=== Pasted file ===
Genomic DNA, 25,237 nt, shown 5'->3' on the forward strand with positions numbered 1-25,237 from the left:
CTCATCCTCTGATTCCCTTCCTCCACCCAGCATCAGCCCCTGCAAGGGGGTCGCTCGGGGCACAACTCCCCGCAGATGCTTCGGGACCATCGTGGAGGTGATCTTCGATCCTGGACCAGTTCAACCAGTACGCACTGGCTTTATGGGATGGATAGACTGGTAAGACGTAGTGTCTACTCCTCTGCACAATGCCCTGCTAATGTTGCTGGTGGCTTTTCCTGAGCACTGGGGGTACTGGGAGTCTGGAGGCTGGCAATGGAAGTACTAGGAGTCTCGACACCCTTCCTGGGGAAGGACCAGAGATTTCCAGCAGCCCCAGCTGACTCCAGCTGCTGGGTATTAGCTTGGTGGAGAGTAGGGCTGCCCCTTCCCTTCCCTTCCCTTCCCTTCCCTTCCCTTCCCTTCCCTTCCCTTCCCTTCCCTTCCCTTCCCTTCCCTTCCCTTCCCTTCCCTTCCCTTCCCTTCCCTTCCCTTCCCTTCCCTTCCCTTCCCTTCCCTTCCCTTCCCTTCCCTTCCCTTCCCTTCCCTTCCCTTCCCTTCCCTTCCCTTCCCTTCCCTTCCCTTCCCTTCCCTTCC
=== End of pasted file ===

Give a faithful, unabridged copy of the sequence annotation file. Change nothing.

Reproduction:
Genomic DNA, 25,237 nt, shown 5'->3' on the forward strand with positions numbered 1-25,237 from the left:
CTCATCCTCTGATTCCCTTCCTCCACCCAGCATCAGCCCCTGCAAGGGGGTCGCTCGGGGCACAACTCCCCGCAGATGCTTCGGGACCATCGTGGAGGTGATCTTCGATCCTGGACCAGTTCAACCAGTACGCACTGGCTTTATGGGATGGATAGACTGGTAAGACGTAGTGTCTACTCCTCTGCACAATGCCCTGCTAATGTTGCTGGTGGCTTTTCCTGAGCACTGGGGGTACTGGGAGTCTGGAGGCTGGCAATGGAAGTACTAGGAGTCTCGACACCCTTCCTGGGGAAGGACCAGAGATTTCCAGCAGCCCCAGCTGACTCCAGCTGCTGGGTATTAGCTTGGTGGAGAGTAGGGCTGCCCCTTCCCTTCCCTTCCCTTCCCTTCCCTTCCCTTCCCTTCCCTTCCCTTCCCTTCCCTTCCCTTCCCTTCCCTTCCCTTCCCTTCCCTTCCCTTCCCTTCCCTTCCCTTCCCTTCCCTTCCCTTCCCTTCCCTTCCCTTCCCTTCCCTTCCCTTCCCTTCCCTTCCCTTCCCTTCCCTTCCCTTCCCTTCCCTTCCCTTCCCTTCCCTTCC